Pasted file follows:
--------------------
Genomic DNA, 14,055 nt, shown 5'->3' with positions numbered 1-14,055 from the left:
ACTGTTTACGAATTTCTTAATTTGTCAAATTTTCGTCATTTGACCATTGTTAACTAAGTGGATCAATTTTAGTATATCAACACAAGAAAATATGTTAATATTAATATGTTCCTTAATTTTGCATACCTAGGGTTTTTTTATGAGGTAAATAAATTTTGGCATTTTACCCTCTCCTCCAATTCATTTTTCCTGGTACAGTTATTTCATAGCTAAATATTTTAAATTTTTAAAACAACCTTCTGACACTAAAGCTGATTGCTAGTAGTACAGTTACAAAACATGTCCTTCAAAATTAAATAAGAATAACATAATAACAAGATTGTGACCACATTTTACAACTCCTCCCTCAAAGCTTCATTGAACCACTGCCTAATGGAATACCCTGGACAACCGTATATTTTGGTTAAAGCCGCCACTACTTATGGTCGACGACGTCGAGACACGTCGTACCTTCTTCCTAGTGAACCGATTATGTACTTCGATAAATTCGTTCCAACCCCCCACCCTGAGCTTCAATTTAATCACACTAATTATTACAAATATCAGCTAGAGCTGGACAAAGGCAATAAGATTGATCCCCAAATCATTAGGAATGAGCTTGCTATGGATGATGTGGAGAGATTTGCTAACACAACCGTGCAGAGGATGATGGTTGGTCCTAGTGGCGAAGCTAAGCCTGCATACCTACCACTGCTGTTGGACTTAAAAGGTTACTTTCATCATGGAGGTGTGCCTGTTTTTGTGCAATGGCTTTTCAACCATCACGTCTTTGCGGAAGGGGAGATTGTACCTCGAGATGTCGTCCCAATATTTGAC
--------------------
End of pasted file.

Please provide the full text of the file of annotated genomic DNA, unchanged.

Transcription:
Genomic DNA, 14,055 nt, shown 5'->3' with positions numbered 1-14,055 from the left:
ACTGTTTACGAATTTCTTAATTTGTCAAATTTTCGTCATTTGACCATTGTTAACTAAGTGGATCAATTTTAGTATATCAACACAAGAAAATATGTTAATATTAATATGTTCCTTAATTTTGCATACCTAGGGTTTTTTTATGAGGTAAATAAATTTTGGCATTTTACCCTCTCCTCCAATTCATTTTTCCTGGTACAGTTATTTCATAGCTAAATATTTTAAATTTTTAAAACAACCTTCTGACACTAAAGCTGATTGCTAGTAGTACAGTTACAAAACATGTCCTTCAAAATTAAATAAGAATAACATAATAACAAGATTGTGACCACATTTTACAACTCCTCCCTCAAAGCTTCATTGAACCACTGCCTAATGGAATACCCTGGACAACCGTATATTTTGGTTAAAGCCGCCACTACTTATGGTCGACGACGTCGAGACACGTCGTACCTTCTTCCTAGTGAACCGATTATGTACTTCGATAAATTCGTTCCAACCCCCCACCCTGAGCTTCAATTTAATCACACTAATTATTACAAATATCAGCTAGAGCTGGACAAAGGCAATAAGATTGATCCCCAAATCATTAGGAATGAGCTTGCTATGGATGATGTGGAGAGATTTGCTAACACAACCGTGCAGAGGATGATGGTTGGTCCTAGTGGCGAAGCTAAGCCTGCATACCTACCACTGCTGTTGGACTTAAAAGGTTACTTTCATCATGGAGGTGTGCCTGTTTTTGTGCAATGGCTTTTCAACCATCACGTCTTTGCGGAAGGGGAGATTGTACCTCGAGATGTCGTCCCAATATTTGAC